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Table 3 Key challenges in access to and scale-up of viral hepatitis testing and proposed interventions

From: Survey of programmatic experiences and challenges in delivery of hepatitis B and C testing in low- and middle-income countries

Challenges (number of respondents highlighting issue)

Proposed interventions (number of respondents highlighting issue)

1. Community awareness and education

Lack of awareness among community

About disease and its consequences (9)

• About value and availability of testing services (1)

Health beliefs

• Delayed health-seeking behaviour especially in young men (2)

• Self-treatment and traditional medicine (1)

• Fear of stigmatization (1)

1. Community awareness and education

Increase awareness (11)

• Increase implementation of HBV vaccination (2)

2. Service delivery

Laboratory infrastructure

• Poor infrastructure and lack of staff (10)

Lack of access to NAT and FibroScan (8)

• Concern about low quality tests and lack of quality assurance (4)

• Lack of supply management (3)

• Lack of assay for hepatitis delta virus (1)

• Dependence on blood sampling (1)

• Distance to testing services (mainly in urban settings) (1)

• Lack of laboratory network (1)

Poor linkage to hepatitis care

Lack of linkage to care (7)

• Lack of access to harm reduction services (2)

2. Service delivery

• Expand access to assays and technologies: eg. DBS, oral test, point of care test, self-testing, GeneXpert and Fibroscan (12)

• Establish good quality assurance on laboratory tests (6)

• Decentralization of testing sites (3)

• Establishment of referral pathway and expand laboratory networks, to include central/private laboratories and existing HIV testing infrastructure and existing HIV structure (3)

• Offer integrated testing for multiple infections (for HCV, HBV, HIV) (2)

• Expand work with key populations (1)

• Prioritize testing in health care workers (1)

3. Lack of access to treatment

• Unavailability of hepatitis treatments (11)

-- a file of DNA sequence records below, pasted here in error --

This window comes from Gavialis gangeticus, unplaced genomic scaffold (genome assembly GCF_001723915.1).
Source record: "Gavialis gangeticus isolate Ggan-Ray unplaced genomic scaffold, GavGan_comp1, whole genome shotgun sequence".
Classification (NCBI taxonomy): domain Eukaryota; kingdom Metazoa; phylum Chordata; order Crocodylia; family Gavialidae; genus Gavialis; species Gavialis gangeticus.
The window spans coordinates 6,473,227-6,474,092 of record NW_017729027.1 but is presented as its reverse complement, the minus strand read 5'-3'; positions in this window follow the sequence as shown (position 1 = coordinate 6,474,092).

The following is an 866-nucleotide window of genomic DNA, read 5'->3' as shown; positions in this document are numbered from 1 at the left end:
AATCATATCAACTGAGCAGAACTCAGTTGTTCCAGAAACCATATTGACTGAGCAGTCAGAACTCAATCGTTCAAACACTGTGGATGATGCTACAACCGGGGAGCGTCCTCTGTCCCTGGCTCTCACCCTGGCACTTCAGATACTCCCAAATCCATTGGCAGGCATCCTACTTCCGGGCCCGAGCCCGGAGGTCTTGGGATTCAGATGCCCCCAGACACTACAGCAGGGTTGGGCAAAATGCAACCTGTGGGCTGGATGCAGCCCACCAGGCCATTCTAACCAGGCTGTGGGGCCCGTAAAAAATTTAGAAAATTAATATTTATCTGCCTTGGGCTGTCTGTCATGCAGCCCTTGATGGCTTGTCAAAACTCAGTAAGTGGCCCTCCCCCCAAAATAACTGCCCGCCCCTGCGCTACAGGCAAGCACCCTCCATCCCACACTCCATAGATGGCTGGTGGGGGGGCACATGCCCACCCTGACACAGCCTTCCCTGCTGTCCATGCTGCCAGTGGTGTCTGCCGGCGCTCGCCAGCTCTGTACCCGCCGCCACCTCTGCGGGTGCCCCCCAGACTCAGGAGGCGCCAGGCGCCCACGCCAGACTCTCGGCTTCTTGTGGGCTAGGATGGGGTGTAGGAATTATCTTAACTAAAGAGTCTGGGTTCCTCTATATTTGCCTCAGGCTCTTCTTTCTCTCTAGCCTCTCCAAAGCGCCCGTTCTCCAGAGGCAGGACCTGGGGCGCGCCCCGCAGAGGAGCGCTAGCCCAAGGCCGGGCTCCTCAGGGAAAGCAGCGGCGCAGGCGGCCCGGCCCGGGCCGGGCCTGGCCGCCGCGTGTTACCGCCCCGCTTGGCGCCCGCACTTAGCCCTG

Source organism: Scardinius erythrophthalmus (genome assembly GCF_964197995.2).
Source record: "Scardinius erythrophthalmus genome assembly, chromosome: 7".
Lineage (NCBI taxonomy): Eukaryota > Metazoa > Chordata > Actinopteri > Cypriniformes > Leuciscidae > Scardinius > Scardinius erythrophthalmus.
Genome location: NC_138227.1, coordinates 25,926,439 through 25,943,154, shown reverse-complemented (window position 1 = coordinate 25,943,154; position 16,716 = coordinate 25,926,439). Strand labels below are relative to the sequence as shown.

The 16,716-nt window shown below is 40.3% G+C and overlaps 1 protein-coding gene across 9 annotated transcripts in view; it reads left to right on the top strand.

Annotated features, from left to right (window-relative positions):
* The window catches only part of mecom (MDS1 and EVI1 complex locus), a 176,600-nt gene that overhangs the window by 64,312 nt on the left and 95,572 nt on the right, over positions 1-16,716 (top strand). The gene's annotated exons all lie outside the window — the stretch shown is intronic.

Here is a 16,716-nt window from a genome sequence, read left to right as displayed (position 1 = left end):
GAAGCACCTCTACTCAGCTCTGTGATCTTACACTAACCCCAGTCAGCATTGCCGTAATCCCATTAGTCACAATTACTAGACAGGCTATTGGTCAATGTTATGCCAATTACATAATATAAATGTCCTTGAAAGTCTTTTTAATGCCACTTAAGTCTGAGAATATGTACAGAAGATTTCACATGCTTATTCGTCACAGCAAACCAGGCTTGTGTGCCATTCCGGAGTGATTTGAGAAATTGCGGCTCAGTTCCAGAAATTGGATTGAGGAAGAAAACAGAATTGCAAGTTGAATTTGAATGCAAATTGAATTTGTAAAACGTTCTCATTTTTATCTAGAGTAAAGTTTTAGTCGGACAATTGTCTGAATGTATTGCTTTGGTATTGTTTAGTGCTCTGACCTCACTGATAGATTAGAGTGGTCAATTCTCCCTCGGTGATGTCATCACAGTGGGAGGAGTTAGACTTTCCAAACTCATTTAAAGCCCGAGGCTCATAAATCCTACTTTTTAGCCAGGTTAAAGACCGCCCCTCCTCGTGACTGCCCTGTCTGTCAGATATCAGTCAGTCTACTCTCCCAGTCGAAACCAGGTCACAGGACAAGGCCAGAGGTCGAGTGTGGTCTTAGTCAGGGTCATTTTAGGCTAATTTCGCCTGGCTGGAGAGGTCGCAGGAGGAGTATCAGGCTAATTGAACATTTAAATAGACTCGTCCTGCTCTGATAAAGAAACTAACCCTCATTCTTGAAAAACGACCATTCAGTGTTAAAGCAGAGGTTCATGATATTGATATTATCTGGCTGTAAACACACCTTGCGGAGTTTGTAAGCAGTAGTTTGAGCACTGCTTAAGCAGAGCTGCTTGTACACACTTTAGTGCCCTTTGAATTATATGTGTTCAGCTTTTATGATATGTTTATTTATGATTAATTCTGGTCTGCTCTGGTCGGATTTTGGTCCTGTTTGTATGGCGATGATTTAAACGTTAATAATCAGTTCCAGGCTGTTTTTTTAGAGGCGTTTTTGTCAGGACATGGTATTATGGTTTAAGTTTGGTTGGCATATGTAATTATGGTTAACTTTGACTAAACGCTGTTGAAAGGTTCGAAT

• Lack of treatment for children (1)

• Slow approval process for new medicines (1)

3. Lack of access to treatment

• Expand treatment availability and access to cheap generic medicine (7)

4. Health care workers (HCW)/laboratory education

Lack of awareness among HCW and service providers

• About disease and its consequences (6)

• About value and availability of testing services (3)

• Lack of physicians who are able to treat hepatitis (especially in children) (2)

Lack of training

For HCW, laboratory technicians and physicians (6)

4. Health care workers (HCW)/laboratory education

• Training/increase technical capacity of care teams in area of hepatitis (10)

• Need more staff (1)

• Establish a degree in hepatitis research (1)

5. National guidance and policies

Lack of national guidance (6)

• Policies not implemented (2)

• No epidemiological data on viral hepatitis (2)

• Policies are discriminating/stigmatizing (1)

5. National guidance and policies

Development of national guidelines/strategy (7)

• Advocacy with policy makers (4)

• Need surveillance data to identify settings and populations with high burden (3)

• Development of policy on PMTCT for viral hepatitis (1)

6. Funding

Lack of sustained funding commitment (9)

• High costs of testing and additional assays to determine treatment eligibility (3)

6. Funding

• Development of funding strategy for testing and treatment (4)

• Costing assessment across cascade of care (1)

  1. HCW health care worker, NAT nucleic acid testing, PMTCT prevent mother to child transmission, DBS dried blood spot. Issues identified by more than five respondants are presented in bold